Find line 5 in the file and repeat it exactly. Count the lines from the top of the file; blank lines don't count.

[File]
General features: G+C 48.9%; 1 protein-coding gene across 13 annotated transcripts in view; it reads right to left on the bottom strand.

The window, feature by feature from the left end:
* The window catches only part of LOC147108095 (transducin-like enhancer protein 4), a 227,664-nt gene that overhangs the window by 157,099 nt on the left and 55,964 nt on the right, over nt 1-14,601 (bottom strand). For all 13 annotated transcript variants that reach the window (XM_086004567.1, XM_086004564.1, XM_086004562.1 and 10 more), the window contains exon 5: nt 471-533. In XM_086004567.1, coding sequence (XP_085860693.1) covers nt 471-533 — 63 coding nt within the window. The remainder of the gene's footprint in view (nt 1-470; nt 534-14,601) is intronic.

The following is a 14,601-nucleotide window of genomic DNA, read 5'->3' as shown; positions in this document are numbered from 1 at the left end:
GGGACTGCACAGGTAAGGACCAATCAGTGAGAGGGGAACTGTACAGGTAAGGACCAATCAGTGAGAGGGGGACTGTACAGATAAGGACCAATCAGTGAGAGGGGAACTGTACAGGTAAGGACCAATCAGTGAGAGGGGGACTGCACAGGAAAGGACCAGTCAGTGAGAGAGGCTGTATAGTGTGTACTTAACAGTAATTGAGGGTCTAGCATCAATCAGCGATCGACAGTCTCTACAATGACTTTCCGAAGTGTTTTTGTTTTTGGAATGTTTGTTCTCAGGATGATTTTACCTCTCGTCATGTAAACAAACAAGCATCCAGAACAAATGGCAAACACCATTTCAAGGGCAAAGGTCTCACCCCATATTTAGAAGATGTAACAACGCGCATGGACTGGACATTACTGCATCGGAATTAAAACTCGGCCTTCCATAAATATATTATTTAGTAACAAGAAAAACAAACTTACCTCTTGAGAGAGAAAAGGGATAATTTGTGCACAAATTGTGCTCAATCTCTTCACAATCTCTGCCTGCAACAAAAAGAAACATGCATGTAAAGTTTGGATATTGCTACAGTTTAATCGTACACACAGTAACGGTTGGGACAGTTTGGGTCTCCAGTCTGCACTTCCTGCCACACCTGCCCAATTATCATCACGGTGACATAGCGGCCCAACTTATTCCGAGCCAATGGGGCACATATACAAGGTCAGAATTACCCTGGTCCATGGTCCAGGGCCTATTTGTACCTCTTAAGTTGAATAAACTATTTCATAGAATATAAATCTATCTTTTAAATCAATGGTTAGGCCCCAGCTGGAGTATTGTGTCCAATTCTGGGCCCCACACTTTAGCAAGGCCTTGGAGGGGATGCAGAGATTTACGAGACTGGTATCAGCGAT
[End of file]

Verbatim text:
GGGACTGCACAGGTAAGGACCAATCAGTGAGAGGGGAACTGTACAGGTAAGGACCAATCAGTGAGAGGGGGACTGTACAGATAAGGACCAATCAGTGAGAGGGGAACTGTACAGGTAAGGACCAATCAGTGAGAGGGGGACTGCACAGGAAAGGACCAGTCAGTGAGAGAGGCTGTATAGTGTGTACTTAACAGTAATTGAGGGTCTAGCATCAATCAGCGATCGACAGTCTCTACAATGACTTTCCGAAGTGTTTTTGTTTTTGGAATGTTTGTTCTCAGGATGATTTTACCTCTCGTCATGTAAACAAACAAGCATCCAGAACAAATGGCAAACACCATTTCAAGGGCAAAGGTCTCACCCCATATTTAGAAGATGTAACAACGCGCATGGACTGGACATTACTGCATCGGAATTAAAACTCGGCCTTCCATAAATATATTATTTAGTAACAAGAAAAACAAACTTACCTCTTGAGAGAGAAAAGGGATAATTTGTGCACAAATTGTGCTCAATCTCTTCACAATCTCTGCCTGCAACAAAAAGAAACATGCATGTAAAGTTTGGATATTGCTACAGTTTAATCGTACACACAGTAACGGTTGGGACAGTTTGGGTCTCCAGTCTGCACTTCCTGCCACACCTGCCCAATTATCATCACGGTGACATAGCGGCCCAACTTATTCCGAGCCAATGGGGCACATATACAAGGTCAGAATTACCCTGGTCCATGGTCCAGGGCCTATTTGTACCTCTTAAGTTGAATAAACTATTTCATAGAATATAAATCTATCTTTTAAATCAATGGTTAGGCCCCAGCTGGAGTATTGTGTCCAATTCTGGGCCCCACACTTTAGCAAGGCCTTGGAGGGGATGCAGAGATTTACGAGACTGGTATCAGCGAT